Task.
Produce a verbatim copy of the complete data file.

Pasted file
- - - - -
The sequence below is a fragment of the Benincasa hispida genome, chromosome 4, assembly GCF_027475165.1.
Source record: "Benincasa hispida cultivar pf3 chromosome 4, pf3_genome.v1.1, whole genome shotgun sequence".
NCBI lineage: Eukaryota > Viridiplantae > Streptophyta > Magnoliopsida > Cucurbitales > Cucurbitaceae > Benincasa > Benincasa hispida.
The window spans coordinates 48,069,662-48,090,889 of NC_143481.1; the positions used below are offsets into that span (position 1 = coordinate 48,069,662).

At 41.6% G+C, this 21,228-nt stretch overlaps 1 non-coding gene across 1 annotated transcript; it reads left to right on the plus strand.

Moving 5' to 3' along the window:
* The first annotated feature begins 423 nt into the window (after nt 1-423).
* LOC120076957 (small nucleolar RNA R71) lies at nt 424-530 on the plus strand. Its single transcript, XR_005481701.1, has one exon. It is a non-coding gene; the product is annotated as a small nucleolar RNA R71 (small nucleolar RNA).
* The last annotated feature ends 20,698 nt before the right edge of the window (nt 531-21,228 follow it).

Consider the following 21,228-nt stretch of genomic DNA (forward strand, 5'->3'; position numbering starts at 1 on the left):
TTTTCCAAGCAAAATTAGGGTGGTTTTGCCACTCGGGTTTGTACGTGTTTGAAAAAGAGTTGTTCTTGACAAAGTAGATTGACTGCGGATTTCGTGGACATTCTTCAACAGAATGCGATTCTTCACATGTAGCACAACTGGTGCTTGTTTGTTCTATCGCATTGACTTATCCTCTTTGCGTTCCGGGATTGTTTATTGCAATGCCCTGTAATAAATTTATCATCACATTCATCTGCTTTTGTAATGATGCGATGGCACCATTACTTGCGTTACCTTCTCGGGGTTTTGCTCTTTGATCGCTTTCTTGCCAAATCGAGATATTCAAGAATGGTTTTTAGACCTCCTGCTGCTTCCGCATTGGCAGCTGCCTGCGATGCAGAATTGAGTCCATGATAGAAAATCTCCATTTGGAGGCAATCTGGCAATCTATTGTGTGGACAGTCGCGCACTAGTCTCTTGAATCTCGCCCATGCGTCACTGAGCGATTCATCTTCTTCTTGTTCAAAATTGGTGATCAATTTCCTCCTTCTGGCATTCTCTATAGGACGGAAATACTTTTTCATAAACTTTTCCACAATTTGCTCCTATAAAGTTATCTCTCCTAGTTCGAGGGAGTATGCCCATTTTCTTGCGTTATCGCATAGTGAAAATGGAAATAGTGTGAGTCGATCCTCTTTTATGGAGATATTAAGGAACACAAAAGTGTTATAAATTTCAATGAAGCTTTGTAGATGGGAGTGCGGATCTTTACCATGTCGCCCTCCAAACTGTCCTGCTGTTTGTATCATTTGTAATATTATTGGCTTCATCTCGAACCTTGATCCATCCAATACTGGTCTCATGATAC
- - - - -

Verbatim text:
The sequence below is a fragment of the Benincasa hispida genome, chromosome 4, assembly GCF_027475165.1.
Source record: "Benincasa hispida cultivar pf3 chromosome 4, pf3_genome.v1.1, whole genome shotgun sequence".
NCBI lineage: Eukaryota > Viridiplantae > Streptophyta > Magnoliopsida > Cucurbitales > Cucurbitaceae > Benincasa > Benincasa hispida.
The window spans coordinates 48,069,662-48,090,889 of NC_143481.1; the positions used below are offsets into that span (position 1 = coordinate 48,069,662).

At 41.6% G+C, this 21,228-nt stretch overlaps 1 non-coding gene across 1 annotated transcript; it reads left to right on the plus strand.

Moving 5' to 3' along the window:
* The first annotated feature begins 423 nt into the window (after nt 1-423).
* LOC120076957 (small nucleolar RNA R71) lies at nt 424-530 on the plus strand. Its single transcript, XR_005481701.1, has one exon. It is a non-coding gene; the product is annotated as a small nucleolar RNA R71 (small nucleolar RNA).
* The last annotated feature ends 20,698 nt before the right edge of the window (nt 531-21,228 follow it).

Consider the following 21,228-nt stretch of genomic DNA (forward strand, 5'->3'; position numbering starts at 1 on the left):
TTTTCCAAGCAAAATTAGGGTGGTTTTGCCACTCGGGTTTGTACGTGTTTGAAAAAGAGTTGTTCTTGACAAAGTAGATTGACTGCGGATTTCGTGGACATTCTTCAACAGAATGCGATTCTTCACATGTAGCACAACTGGTGCTTGTTTGTTCTATCGCATTGACTTATCCTCTTTGCGTTCCGGGATTGTTTATTGCAATGCCCTGTAATAAATTTATCATCACATTCATCTGCTTTTGTAATGATGCGATGGCACCATTACTTGCGTTACCTTCTCGGGGTTTTGCTCTTTGATCGCTTTCTTGCCAAATCGAGATATTCAAGAATGGTTTTTAGACCTCCTGCTGCTTCCGCATTGGCAGCTGCCTGCGATGCAGAATTGAGTCCATGATAGAAAATCTCCATTTGGAGGCAATCTGGCAATCTATTGTGTGGACAGTCGCGCACTAGTCTCTTGAATCTCGCCCATGCGTCACTGAGCGATTCATCTTCTTCTTGTTCAAAATTGGTGATCAATTTCCTCCTTCTGGCATTCTCTATAGGACGGAAATACTTTTTCATAAACTTTTCCACAATTTGCTCCTATAAAGTTATCTCTCCTAGTTCGAGGGAGTATGCCCATTTTCTTGCGTTATCGCATAGTGAAAATGGAAATAGTGTGAGTCGATCCTCTTTTATGGAGATATTAAGGAACACAAAAGTGTTATAAATTTCAATGAAGCTTTGTAGATGGGAGTGCGGATCTTTACCATGTCGCCCTCCAAACTGTCCTGCTGTTTGTATCATTTGTAATATTATTGGCTTCATCTCGAACCTTGATCCATCCAATACTGGTCTCATGATAC